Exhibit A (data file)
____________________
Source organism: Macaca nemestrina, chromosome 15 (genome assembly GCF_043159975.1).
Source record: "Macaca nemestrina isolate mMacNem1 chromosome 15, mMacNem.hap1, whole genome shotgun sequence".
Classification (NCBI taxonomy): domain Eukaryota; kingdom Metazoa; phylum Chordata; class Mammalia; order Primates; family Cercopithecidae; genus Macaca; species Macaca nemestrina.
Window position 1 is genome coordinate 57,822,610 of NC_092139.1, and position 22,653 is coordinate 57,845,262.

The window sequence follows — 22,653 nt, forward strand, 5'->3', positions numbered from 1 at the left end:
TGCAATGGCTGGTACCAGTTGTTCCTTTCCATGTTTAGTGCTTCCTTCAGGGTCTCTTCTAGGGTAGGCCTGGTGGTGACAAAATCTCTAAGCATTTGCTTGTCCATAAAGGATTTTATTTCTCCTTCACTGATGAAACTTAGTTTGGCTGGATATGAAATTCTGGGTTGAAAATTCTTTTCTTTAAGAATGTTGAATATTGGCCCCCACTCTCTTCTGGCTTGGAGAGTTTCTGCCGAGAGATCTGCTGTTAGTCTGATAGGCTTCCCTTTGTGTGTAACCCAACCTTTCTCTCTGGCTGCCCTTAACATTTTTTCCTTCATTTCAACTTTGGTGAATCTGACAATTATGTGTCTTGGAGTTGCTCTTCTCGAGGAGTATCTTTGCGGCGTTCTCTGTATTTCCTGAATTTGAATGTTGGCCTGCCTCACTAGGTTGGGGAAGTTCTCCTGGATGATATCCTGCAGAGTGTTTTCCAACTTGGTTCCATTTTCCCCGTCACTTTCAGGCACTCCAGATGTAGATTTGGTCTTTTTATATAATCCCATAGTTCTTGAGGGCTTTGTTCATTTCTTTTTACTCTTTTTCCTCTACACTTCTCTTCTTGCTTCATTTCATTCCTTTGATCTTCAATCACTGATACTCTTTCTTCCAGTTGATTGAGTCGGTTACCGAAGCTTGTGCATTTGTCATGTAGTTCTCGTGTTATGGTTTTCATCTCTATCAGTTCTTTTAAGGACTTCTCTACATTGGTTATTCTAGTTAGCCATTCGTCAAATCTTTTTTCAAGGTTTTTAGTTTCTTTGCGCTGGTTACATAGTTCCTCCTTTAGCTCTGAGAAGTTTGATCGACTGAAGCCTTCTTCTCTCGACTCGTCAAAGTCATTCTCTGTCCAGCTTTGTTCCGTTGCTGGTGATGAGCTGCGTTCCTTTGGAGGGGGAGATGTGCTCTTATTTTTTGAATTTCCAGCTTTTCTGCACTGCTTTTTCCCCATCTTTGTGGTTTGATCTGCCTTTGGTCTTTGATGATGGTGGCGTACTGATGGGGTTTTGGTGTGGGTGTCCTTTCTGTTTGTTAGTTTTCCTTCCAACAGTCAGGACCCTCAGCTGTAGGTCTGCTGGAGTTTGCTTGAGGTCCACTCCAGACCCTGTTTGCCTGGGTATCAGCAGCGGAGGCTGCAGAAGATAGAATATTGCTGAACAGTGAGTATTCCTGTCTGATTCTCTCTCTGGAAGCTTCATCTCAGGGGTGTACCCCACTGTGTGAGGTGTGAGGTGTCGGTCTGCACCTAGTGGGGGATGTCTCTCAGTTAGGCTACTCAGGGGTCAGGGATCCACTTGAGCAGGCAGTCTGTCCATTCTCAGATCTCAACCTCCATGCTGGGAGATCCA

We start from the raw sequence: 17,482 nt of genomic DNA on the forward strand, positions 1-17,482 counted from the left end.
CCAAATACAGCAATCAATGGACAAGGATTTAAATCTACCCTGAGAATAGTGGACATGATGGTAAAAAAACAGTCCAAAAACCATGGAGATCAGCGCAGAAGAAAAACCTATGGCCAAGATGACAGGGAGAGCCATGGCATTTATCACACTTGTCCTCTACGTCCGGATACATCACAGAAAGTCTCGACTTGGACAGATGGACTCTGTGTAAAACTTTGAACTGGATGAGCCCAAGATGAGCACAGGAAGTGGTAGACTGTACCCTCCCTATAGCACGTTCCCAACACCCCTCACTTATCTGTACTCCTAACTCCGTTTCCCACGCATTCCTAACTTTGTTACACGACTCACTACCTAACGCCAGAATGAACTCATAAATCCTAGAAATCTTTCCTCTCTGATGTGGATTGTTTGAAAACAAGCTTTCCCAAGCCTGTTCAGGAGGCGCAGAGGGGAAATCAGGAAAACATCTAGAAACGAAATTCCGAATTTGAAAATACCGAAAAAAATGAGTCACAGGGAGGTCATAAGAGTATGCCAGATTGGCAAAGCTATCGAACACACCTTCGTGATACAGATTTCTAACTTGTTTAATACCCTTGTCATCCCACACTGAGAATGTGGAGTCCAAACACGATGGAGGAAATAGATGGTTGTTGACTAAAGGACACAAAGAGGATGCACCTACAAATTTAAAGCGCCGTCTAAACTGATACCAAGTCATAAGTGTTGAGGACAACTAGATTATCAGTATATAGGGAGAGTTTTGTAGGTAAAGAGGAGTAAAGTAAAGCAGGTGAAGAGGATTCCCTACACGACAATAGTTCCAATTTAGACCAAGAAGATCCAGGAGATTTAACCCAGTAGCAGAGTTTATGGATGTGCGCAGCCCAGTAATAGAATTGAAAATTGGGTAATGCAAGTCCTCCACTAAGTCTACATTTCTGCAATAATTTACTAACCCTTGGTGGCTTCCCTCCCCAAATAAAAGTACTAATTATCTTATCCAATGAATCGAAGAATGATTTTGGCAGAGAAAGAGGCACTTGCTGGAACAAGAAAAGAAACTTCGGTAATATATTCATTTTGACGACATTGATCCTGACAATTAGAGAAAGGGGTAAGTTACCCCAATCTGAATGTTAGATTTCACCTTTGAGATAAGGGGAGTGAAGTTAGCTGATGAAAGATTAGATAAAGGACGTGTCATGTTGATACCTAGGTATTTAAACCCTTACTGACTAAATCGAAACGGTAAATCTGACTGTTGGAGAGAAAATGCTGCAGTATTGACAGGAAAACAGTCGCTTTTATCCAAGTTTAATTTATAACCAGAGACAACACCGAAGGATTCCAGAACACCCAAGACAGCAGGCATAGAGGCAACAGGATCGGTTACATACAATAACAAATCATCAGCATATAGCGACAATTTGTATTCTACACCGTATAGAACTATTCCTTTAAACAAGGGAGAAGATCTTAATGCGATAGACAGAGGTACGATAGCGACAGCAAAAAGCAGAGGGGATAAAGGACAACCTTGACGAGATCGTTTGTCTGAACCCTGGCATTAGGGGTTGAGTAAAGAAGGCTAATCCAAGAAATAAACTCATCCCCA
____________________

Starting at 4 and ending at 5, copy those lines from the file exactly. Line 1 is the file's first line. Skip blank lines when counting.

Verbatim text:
Window position 1 is genome coordinate 57,822,610 of NC_092139.1, and position 22,653 is coordinate 57,845,262.

The window sequence follows — 22,653 nt, forward strand, 5'->3', positions numbered from 1 at the left end: